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Billion hole due to chip crisis: Insider: VW produces 800,000 fewer cars

Billion hole through chip crisis
Insider: VW produces 800,000 fewer cars

By Diana Dittmer

Another global problem arises in the corona crisis: acute semiconductor shortages. Worldwide, several million fewer cars are likely to be built than planned. Internal numbers from VW document the growing extent of the drama. Meanwhile, Infineon is signaling the all-clear in Malaysia.

The shortage of chips is making German car manufacturers more and more troublesome. Because there is a lack of semiconductors, almost all manufacturers have had to temporarily close production facilities and send tens of thousands of employees on short-time work. Internal figures from Volkswagen are now intended to document a new dimension of the crisis. According to the business portal Business Insider, the Dax Group expects the bottleneck to result in a loss of production of more than 800,000 vehicles this year. With an average sales price of 30,000 euros per vehicle, this corresponds to lost sales of 24 billion euros.

VW advantages 223.40

The Wolfsburg-based group had previously admitted difficulties due to the lack of chips, but did not provide any specific information about possible expected loads. A spokesman did not want to comment on the current figures either. The company has already made it clear in the past that the shortages in chips have led to a six-digit number of non-produced vehicles, it said. There is no comment on figures going beyond this.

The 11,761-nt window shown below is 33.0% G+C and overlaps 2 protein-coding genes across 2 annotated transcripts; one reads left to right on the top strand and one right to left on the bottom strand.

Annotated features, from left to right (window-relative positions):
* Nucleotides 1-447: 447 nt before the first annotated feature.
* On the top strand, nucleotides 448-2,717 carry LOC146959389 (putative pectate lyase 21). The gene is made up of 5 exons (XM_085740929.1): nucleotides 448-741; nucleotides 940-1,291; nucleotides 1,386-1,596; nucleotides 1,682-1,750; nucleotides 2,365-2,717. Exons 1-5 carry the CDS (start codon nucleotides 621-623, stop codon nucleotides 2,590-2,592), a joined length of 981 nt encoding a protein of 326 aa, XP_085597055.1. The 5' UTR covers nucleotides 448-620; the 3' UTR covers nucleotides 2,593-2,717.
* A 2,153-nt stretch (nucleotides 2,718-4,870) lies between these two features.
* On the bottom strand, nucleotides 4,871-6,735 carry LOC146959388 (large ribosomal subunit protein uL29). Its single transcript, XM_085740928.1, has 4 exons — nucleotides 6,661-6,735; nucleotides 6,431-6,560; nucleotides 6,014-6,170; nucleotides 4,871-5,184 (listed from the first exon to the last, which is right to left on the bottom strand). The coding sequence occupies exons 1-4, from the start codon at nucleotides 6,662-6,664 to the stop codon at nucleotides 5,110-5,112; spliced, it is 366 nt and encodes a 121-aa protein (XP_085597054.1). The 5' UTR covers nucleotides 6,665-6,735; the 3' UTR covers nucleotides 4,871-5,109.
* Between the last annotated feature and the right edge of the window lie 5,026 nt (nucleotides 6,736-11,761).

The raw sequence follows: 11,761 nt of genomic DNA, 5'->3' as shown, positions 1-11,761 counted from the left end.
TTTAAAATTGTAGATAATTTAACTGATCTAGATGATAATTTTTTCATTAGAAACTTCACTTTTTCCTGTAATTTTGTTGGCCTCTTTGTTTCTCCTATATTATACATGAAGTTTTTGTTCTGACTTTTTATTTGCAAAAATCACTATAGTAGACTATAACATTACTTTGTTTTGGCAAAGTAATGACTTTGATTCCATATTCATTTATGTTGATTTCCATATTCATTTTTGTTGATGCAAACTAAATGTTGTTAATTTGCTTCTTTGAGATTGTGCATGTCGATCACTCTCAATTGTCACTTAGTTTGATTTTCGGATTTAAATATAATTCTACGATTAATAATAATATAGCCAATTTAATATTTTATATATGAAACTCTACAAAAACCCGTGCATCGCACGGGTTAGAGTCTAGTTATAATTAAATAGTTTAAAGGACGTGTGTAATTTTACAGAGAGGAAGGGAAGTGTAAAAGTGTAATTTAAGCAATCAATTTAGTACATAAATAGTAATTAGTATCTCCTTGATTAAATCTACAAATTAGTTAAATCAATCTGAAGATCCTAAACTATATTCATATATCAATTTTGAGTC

The group also pointed out that “non-produced vehicles” did not allow any conclusions to be drawn about the sales figures. Negative influences would be “noticeably limited by the sale of stock vehicles and other measures”. Whether this will also succeed in the second half of the year cannot be “reliably predicted” at the moment, admitted the group. Despite persistent shortages in semiconductors and an expected drop in sales, Volkswagen intends to adhere to its forecast for the year. The range of an operating margin of 5.5 to seven percent announced for the group is still valid, it said. The main brand VW also remains with its previous forecast of three to four percent operating return for 2021.